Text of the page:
Late night tonight, so I’m going to keep this short and sweet.
This week’s prompt was:
Use one of the seven deadly sins this week: Wrath, Greed, Pride, Lust, Sloth, Envy and Gluttony.
I chose to reveal Sister Grace’s greed.
P.S. Elaina, you totally beat me to it! LOL
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A Nanny Tale: Week 5
I want to tell you the next morning with Chris was the kind where we lazily snuggled and eventually I got up to make pancakes. But it wasn’t and I’m not sure either of us is ready for that. I’m starting to like Chris a lot more than I used to, and on the opposite side of his mighty wall, he’s beginning to see me in a different light. So we’re working on this thing we’ve got going at a slower pace.
I have yet to give it a label. He’s pretty much terrified to do it too. That’s okay with me.
Actually I woke up to someone calling me; karma for waking up Max yesterday, I suppose.
“Hello?” I whisper and quietly get out of bed so I don’t wake Chris. He doesn’t move an inch. I have a suspicion it was some of the best sleep he’s ever had, because it was damn good on my end too. That’s why I hate to leave before it’s over, but if one of us is going to do it, I would rather it be me. It’s his bed. He’s used to waking up alone in it.
Sabine… It’s not even … Oh fuck, it’s already ten? “Morning.”
“Did I wake you?” She sniggers.
“No, not at all. What’s up, my lady?” Lies. Bed. I want it now.
“This is rather short notice and I’m sure you’ll have to talk to Chris, but my son Gerritt is having a birthday party on Saturday. He’s turning eleven, so all of his schoolmates will be there, but there will be quite a few nannies and their kids as well. I thought it would be good for you to make some friends around here, and if Chris wants to bring Joey, they could make some acquaintances too.” She took a quick breath. “Don’t worry about bringing a gift. It is just a pool party. Bring bathing suits instead.”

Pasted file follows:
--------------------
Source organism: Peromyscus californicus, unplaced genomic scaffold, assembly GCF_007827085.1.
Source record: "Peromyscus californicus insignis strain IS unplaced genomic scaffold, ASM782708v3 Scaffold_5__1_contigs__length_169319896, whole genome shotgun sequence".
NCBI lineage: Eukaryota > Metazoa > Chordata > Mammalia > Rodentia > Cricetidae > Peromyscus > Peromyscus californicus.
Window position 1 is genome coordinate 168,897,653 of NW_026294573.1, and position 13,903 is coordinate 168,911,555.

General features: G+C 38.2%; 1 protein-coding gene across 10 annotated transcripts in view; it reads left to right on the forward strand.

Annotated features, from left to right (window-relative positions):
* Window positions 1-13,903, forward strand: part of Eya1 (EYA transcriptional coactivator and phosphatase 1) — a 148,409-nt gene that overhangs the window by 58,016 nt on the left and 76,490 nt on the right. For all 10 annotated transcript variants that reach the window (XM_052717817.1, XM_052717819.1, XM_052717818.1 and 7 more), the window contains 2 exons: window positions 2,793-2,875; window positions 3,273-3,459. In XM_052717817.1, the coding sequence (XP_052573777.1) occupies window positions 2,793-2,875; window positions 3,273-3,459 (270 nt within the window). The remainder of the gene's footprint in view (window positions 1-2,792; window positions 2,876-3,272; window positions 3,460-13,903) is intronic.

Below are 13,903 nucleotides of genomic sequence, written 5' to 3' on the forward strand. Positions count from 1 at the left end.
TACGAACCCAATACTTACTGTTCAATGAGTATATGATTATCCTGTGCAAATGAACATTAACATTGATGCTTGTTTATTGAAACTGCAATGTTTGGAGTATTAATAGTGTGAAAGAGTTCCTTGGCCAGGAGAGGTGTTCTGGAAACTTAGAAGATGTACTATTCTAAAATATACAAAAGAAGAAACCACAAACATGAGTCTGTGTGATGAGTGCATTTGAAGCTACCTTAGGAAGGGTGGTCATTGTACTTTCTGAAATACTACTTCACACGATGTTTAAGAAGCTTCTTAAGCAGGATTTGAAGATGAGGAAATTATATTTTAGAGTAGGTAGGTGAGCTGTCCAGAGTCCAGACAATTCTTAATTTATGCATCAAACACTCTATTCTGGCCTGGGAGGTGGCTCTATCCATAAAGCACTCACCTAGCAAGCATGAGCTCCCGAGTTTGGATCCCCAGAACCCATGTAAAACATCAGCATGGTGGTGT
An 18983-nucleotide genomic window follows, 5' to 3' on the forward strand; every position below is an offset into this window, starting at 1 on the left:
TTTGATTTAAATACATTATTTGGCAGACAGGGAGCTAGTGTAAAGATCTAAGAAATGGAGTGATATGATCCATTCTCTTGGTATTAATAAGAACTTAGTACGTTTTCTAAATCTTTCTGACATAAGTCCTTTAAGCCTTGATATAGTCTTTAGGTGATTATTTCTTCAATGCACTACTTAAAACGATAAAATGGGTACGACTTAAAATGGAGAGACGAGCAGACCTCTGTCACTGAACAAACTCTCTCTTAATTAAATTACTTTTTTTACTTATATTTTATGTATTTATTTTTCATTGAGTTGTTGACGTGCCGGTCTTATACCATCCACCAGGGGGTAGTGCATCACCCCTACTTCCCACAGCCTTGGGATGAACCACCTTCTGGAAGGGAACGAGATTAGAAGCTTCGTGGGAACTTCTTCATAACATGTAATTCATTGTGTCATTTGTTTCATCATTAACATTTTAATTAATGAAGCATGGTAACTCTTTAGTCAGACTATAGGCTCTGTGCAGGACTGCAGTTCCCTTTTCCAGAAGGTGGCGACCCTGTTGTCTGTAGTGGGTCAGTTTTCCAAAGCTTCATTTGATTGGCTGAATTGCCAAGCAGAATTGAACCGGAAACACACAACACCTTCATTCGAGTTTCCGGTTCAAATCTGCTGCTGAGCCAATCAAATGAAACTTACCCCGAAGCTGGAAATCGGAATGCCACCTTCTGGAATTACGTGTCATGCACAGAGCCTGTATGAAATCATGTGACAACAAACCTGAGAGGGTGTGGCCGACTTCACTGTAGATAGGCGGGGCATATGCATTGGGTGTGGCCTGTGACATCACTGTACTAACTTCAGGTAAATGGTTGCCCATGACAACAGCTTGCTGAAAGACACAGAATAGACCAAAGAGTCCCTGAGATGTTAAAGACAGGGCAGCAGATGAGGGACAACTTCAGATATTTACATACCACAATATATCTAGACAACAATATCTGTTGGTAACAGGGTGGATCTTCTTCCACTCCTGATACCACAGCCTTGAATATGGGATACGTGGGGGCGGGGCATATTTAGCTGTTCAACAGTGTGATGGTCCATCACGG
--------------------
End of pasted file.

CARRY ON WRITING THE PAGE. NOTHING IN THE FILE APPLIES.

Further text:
Yes is on the tip of my tongue. However, that’s not how this works. “It sounds like fun but I’ll have to talk to Chris. His dad is still in the hospital, we’re not sure what they’re going to do with him yet and Joey is at his grandmother’s house. I’ll have to let you know later today, but thanks for the invite.” God, the possibility of getting out and meeting people yanked my inner social butterfly to attention. Better yet was the chance for Joey to make some friends that weren’t those assholes he went to school with. And Chris… Yeah, he needed to get the hell out of his bubble.
“I completely understand. Don’t forget to call me back. I need to know how many people are coming to prepare food.”
“Will do, Sabine. I’ll talk to you later.”
I put the phone down on the kitchen island to set about making coffee. The smell must have lured Chris from his cave because not ten minutes later he pads barefoot and sleep rumpled into the kitchen.
“Hey.” He adjusts his glasses and scratches his chest.
I have jitters forming in my stomach. What to say? How to act? “Morning.”
He puts a hand on my shoulder as he leans into the fridge in search of sustenance. Such a simple gesture, but the way he does it is beyond comfortable. Hell, the fact that he doesn’t notice he’s doing it is more surprising than anything. “Who were you talking to?”
“Sabine. She invited Joey to her son’s birthday. She invited all of us actually. I told her we have a lot going on, but that I’d talk to you.”
His warm breath skates over the back of my neck as he stands up straight and sets some eggs on the counter. “That was nice of her.”
“It was.” I hand him a bowl to crack his eggs in. He smiles at me. I like this side of him. I really, really do. “Like I said, I know we have a lot going on but I think it’d be nice for Joey to go at least for an hour or so. There are going to be so many kids there, a lot of nannies too. Good chance for him to hook up for playdates or slumber parties or whatever regular children do. It’s been a while since I had one in my care.”